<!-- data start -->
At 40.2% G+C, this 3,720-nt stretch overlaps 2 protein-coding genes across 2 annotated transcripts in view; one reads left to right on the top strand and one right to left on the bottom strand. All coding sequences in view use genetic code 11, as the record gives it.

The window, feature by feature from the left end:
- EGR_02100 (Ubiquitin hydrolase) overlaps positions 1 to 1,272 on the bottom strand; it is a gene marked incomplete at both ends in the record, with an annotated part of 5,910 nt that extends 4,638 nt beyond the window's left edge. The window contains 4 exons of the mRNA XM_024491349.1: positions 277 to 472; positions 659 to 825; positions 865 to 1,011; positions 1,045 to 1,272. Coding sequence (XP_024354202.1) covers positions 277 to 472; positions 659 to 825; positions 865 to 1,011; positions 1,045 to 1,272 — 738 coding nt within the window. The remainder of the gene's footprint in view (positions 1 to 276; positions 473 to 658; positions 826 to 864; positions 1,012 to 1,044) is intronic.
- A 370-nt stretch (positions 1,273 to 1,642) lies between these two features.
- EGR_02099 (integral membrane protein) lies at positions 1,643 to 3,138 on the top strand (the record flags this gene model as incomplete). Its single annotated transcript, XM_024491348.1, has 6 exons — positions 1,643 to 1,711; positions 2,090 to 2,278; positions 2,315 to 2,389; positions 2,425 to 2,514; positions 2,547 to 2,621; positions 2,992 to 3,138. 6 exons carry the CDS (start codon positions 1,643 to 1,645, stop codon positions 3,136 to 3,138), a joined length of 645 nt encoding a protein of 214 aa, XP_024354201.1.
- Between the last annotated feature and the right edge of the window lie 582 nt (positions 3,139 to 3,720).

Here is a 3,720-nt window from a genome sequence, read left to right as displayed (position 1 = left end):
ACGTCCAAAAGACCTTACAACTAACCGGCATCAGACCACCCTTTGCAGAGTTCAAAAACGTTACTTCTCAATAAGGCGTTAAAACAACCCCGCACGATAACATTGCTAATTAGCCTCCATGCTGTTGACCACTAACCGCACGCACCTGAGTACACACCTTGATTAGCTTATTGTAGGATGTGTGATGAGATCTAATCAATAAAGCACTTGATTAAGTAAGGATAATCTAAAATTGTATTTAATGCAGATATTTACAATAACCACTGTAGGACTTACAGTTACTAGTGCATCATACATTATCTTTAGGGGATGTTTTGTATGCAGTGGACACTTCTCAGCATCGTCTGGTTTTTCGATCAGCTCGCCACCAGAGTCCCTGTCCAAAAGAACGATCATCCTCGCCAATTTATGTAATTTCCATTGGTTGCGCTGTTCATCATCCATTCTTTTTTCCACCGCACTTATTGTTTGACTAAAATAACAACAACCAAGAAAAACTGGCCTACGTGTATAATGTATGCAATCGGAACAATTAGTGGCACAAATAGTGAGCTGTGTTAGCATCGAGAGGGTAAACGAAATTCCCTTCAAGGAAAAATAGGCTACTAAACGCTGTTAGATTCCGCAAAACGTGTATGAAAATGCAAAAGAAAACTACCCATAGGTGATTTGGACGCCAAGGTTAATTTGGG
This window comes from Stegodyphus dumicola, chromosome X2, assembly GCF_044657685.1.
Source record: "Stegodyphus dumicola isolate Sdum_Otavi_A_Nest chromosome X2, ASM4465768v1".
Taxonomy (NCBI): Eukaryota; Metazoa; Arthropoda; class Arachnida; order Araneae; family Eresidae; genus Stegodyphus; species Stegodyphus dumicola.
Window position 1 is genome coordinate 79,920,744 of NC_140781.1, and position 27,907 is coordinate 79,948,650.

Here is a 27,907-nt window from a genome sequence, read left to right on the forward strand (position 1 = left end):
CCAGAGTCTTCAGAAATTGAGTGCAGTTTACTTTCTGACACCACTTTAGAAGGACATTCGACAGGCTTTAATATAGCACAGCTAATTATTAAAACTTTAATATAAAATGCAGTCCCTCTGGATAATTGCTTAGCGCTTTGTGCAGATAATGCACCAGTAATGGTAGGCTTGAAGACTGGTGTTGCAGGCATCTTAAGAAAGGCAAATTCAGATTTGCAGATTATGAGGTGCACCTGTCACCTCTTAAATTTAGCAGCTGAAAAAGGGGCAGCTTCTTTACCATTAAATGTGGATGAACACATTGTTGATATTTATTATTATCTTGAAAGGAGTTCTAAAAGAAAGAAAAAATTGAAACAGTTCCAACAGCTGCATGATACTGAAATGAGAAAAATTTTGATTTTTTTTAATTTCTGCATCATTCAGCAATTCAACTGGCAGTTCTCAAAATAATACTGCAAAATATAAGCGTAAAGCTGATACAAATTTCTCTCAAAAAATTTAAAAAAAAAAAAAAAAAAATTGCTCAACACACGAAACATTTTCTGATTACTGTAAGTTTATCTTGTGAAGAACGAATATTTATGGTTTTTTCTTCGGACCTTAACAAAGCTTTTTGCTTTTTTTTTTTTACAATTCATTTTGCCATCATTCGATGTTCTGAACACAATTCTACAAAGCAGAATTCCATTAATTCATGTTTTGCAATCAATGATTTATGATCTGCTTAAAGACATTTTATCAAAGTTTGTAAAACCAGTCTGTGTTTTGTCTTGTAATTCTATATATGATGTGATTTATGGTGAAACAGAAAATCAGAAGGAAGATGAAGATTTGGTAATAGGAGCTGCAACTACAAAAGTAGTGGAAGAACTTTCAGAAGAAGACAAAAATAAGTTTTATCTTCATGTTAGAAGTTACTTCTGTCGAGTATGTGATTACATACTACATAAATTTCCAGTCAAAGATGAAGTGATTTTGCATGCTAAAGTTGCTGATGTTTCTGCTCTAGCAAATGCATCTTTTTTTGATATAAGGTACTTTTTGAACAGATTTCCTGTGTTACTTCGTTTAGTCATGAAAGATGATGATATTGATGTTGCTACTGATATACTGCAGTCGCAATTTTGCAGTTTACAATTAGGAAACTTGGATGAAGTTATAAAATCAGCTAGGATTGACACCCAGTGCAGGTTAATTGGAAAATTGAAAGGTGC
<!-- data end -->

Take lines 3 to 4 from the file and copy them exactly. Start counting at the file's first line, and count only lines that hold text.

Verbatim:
- EGR_02100 (Ubiquitin hydrolase) overlaps positions 1 to 1,272 on the bottom strand; it is a gene marked incomplete at both ends in the record, with an annotated part of 5,910 nt that extends 4,638 nt beyond the window's left edge. The window contains 4 exons of the mRNA XM_024491349.1: positions 277 to 472; positions 659 to 825; positions 865 to 1,011; positions 1,045 to 1,272. Coding sequence (XP_024354202.1) covers positions 277 to 472; positions 659 to 825; positions 865 to 1,011; positions 1,045 to 1,272 — 738 coding nt within the window. The remainder of the gene's footprint in view (positions 1 to 276; positions 473 to 658; positions 826 to 864; positions 1,012 to 1,044) is intronic.
- A 370-nt stretch (positions 1,273 to 1,642) lies between these two features.